Today on Science for Fiction, we forego the narrative bit for some deep thinking about time, or lack thereof.
It’s time we talked about entropy.
Imagine the motion in our universe: swirling galaxies, blazing suns, roaming comets, the clouds above our heads, and the blood in our veins. Everything moves. The universe is constantly changing — matter and energy constantly shifting into a different arrangement with every passing moment. We denote these different states of the universe by stamping them with a date and time.
We call it measuring time, but in reality we’re just labeling the different arrangements of the universe. Like looking at yearbook photos throughout your life, each labeled by the year on the cover. Each year, you grow and change. We could describe when the photo was taken by charting the exact arrangement of every atom and quanta of energy in the universe at that moment, or we could just give it a number.
“You took that photo in universe #1994. Not 95 or 93, but universe number one-nine-nine-four.”
Instead of saying when the photo was taken by describing the exact arrangement of every atom in the universe, we decide to give it a number called “time.”
If you take all the atoms right now in the universe, and re-arrange them into that same arrangement as in 1994, then you could re-live that moment perfectly.
But until we learn to completely control matter and energy as easily as breathing, things will continue to move and tear themselves apart.
Dark matter rends apart galaxies, suns explode, comets erupt, clouds disperse, and we eventually return to ash and dust and blow away.
And at the same time, space is expanding.
That’s what space – like outer space – does; it expands. Space expands, but the amount of matter stays finite. Eventually, there won’t be enough matter to fill this ever-expanding universe.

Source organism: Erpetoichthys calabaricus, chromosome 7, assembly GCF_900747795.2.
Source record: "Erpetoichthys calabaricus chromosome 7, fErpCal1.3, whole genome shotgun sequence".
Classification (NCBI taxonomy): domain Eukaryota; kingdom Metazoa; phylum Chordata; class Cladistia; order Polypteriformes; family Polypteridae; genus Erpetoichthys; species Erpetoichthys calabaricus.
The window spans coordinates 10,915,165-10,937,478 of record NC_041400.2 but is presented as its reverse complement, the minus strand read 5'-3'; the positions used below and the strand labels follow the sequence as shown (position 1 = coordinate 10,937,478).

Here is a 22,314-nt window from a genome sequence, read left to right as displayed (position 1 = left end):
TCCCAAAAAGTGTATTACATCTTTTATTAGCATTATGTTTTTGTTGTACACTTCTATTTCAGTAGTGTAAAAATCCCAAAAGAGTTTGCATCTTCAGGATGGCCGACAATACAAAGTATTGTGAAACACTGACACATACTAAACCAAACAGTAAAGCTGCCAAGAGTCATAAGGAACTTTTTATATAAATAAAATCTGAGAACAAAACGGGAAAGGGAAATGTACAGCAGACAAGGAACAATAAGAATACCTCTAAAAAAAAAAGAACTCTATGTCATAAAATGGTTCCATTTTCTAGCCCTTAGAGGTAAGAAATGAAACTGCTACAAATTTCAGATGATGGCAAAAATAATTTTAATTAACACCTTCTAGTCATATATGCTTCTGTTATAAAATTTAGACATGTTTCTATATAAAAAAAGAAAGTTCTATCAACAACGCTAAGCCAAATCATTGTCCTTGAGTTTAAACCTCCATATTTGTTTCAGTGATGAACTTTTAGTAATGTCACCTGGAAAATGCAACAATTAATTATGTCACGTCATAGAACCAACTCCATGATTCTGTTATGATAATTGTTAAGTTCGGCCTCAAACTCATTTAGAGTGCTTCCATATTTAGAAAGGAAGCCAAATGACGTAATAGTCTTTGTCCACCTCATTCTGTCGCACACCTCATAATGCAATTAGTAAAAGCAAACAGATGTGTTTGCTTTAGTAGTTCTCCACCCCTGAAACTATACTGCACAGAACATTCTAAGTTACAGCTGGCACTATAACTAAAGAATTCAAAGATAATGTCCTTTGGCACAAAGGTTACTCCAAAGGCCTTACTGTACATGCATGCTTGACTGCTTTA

Imagine a far future, where all the atoms have finally dissolved into individual little particles roaming a vast and empty universe, never even seeing each other, because space has expanded and stretched so far. They would never interact enough to form basic molecules, let alone suns and planets.
When space expands in our universe, it’s like a house that keeps adding on a room every year forever. You were given a box of chocolates, and told you had to keep at least some chocolate in each room. But you were never given any more chocolates. So you have to start chopping them up. Pretty soon, you’re getting to the microscopic level, leaving little molecules of chocolate in the newest rooms, just to have something in each room. Eventually, you have to tear apart the molecules into atoms, and the atoms into quarks to spread into the new rooms. Then into little strings of energy, the tiniest concept of matter that humans have ever perceived.
At that point, when the universe has expanded so much and matter has spread so thin, the universe will have become essentially inert, changeless, uniform in all directions. An “ultimate state of inert uniformity,” as Merriam-Webster likes to call it. Motionless. No need to measure time anymore, because one state of the universe is exactly the same as any other state at this point. From that point on, the past is the same as the future.